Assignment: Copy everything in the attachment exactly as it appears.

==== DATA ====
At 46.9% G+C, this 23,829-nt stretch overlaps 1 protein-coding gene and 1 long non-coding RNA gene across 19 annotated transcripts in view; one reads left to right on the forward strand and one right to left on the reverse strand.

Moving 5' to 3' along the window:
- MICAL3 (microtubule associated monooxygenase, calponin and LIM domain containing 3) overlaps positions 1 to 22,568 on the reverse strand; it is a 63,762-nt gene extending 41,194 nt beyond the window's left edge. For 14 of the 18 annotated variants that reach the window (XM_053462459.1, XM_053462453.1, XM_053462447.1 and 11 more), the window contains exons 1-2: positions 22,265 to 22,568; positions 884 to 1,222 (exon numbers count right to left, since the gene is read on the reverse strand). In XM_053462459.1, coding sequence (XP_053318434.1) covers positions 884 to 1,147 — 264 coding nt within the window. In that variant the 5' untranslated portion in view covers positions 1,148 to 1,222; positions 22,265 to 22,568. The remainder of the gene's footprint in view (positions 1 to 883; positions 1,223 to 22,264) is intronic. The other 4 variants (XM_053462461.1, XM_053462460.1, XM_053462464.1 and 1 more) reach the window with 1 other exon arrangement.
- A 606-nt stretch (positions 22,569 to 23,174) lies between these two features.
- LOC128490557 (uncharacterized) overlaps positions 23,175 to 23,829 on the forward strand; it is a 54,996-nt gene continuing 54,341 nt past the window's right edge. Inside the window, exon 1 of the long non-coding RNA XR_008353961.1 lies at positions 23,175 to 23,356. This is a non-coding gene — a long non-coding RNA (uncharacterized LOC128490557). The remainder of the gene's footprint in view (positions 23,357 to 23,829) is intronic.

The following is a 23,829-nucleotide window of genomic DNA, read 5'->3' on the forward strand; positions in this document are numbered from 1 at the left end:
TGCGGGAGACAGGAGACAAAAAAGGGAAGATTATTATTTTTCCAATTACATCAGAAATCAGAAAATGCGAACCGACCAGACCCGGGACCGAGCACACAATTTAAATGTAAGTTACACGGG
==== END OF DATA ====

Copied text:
At 46.9% G+C, this 23,829-nt stretch overlaps 1 protein-coding gene and 1 long non-coding RNA gene across 19 annotated transcripts in view; one reads left to right on the forward strand and one right to left on the reverse strand.

Moving 5' to 3' along the window:
- MICAL3 (microtubule associated monooxygenase, calponin and LIM domain containing 3) overlaps positions 1 to 22,568 on the reverse strand; it is a 63,762-nt gene extending 41,194 nt beyond the window's left edge. For 14 of the 18 annotated variants that reach the window (XM_053462459.1, XM_053462453.1, XM_053462447.1 and 11 more), the window contains exons 1-2: positions 22,265 to 22,568; positions 884 to 1,222 (exon numbers count right to left, since the gene is read on the reverse strand). In XM_053462459.1, coding sequence (XP_053318434.1) covers positions 884 to 1,147 — 264 coding nt within the window. In that variant the 5' untranslated portion in view covers positions 1,148 to 1,222; positions 22,265 to 22,568. The remainder of the gene's footprint in view (positions 1 to 883; positions 1,223 to 22,264) is intronic. The other 4 variants (XM_053462461.1, XM_053462460.1, XM_053462464.1 and 1 more) reach the window with 1 other exon arrangement.
- A 606-nt stretch (positions 22,569 to 23,174) lies between these two features.
- LOC128490557 (uncharacterized) overlaps positions 23,175 to 23,829 on the forward strand; it is a 54,996-nt gene continuing 54,341 nt past the window's right edge. Inside the window, exon 1 of the long non-coding RNA XR_008353961.1 lies at positions 23,175 to 23,356. This is a non-coding gene — a long non-coding RNA (uncharacterized LOC128490557). The remainder of the gene's footprint in view (positions 23,357 to 23,829) is intronic.

The following is a 23,829-nucleotide window of genomic DNA, read 5'->3' on the forward strand; positions in this document are numbered from 1 at the left end:
TGCGGGAGACAGGAGACAAAAAAGGGAAGATTATTATTTTTCCAATTACATCAGAAATCAGAAAATGCGAACCGACCAGACCCGGGACCGAGCACACAATTTAAATGTAAGTTACACGGG